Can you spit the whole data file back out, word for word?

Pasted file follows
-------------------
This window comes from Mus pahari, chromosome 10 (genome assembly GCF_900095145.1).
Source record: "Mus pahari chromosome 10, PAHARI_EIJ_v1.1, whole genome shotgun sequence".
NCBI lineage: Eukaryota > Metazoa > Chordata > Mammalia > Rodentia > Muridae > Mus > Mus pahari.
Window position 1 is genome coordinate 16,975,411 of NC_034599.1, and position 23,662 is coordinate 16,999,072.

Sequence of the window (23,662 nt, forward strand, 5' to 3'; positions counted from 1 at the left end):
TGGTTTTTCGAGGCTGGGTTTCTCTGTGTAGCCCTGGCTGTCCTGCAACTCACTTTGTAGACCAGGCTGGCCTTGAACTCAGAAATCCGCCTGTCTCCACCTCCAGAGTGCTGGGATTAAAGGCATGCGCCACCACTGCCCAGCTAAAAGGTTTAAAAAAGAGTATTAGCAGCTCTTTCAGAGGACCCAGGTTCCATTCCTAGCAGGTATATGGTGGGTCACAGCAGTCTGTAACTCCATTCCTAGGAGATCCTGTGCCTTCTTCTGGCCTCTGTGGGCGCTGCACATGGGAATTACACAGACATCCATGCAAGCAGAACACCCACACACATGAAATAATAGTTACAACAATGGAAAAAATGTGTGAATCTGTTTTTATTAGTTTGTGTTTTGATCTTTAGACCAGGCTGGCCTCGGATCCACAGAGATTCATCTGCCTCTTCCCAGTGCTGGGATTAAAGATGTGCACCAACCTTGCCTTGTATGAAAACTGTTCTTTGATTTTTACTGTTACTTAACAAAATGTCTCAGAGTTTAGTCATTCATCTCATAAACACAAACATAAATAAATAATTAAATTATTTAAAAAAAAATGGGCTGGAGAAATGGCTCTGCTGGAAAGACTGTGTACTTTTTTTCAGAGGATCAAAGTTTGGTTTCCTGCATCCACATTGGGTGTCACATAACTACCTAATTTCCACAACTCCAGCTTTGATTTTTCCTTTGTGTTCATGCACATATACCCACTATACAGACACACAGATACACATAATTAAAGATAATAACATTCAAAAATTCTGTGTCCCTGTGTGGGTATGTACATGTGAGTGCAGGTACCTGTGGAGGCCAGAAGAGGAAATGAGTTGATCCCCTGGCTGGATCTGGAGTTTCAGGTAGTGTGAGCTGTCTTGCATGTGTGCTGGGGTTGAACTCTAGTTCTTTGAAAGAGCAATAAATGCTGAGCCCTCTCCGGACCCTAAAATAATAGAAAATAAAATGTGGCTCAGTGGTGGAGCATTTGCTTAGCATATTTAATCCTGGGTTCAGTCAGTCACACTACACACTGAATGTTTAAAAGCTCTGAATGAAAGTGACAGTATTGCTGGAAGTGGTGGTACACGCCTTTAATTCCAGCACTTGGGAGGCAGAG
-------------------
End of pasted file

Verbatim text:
This window comes from Mus pahari, chromosome 10 (genome assembly GCF_900095145.1).
Source record: "Mus pahari chromosome 10, PAHARI_EIJ_v1.1, whole genome shotgun sequence".
NCBI lineage: Eukaryota > Metazoa > Chordata > Mammalia > Rodentia > Muridae > Mus > Mus pahari.
Window position 1 is genome coordinate 16,975,411 of NC_034599.1, and position 23,662 is coordinate 16,999,072.

Sequence of the window (23,662 nt, forward strand, 5' to 3'; positions counted from 1 at the left end):
TGGTTTTTCGAGGCTGGGTTTCTCTGTGTAGCCCTGGCTGTCCTGCAACTCACTTTGTAGACCAGGCTGGCCTTGAACTCAGAAATCCGCCTGTCTCCACCTCCAGAGTGCTGGGATTAAAGGCATGCGCCACCACTGCCCAGCTAAAAGGTTTAAAAAAGAGTATTAGCAGCTCTTTCAGAGGACCCAGGTTCCATTCCTAGCAGGTATATGGTGGGTCACAGCAGTCTGTAACTCCATTCCTAGGAGATCCTGTGCCTTCTTCTGGCCTCTGTGGGCGCTGCACATGGGAATTACACAGACATCCATGCAAGCAGAACACCCACACACATGAAATAATAGTTACAACAATGGAAAAAATGTGTGAATCTGTTTTTATTAGTTTGTGTTTTGATCTTTAGACCAGGCTGGCCTCGGATCCACAGAGATTCATCTGCCTCTTCCCAGTGCTGGGATTAAAGATGTGCACCAACCTTGCCTTGTATGAAAACTGTTCTTTGATTTTTACTGTTACTTAACAAAATGTCTCAGAGTTTAGTCATTCATCTCATAAACACAAACATAAATAAATAATTAAATTATTTAAAAAAAAATGGGCTGGAGAAATGGCTCTGCTGGAAAGACTGTGTACTTTTTTTCAGAGGATCAAAGTTTGGTTTCCTGCATCCACATTGGGTGTCACATAACTACCTAATTTCCACAACTCCAGCTTTGATTTTTCCTTTGTGTTCATGCACATATACCCACTATACAGACACACAGATACACATAATTAAAGATAATAACATTCAAAAATTCTGTGTCCCTGTGTGGGTATGTACATGTGAGTGCAGGTACCTGTGGAGGCCAGAAGAGGAAATGAGTTGATCCCCTGGCTGGATCTGGAGTTTCAGGTAGTGTGAGCTGTCTTGCATGTGTGCTGGGGTTGAACTCTAGTTCTTTGAAAGAGCAATAAATGCTGAGCCCTCTCCGGACCCTAAAATAATAGAAAATAAAATGTGGCTCAGTGGTGGAGCATTTGCTTAGCATATTTAATCCTGGGTTCAGTCAGTCACACTACACACTGAATGTTTAAAAGCTCTGAATGAAAGTGACAGTATTGCTGGAAGTGGTGGTACACGCCTTTAATTCCAGCACTTGGGAGGCAGAG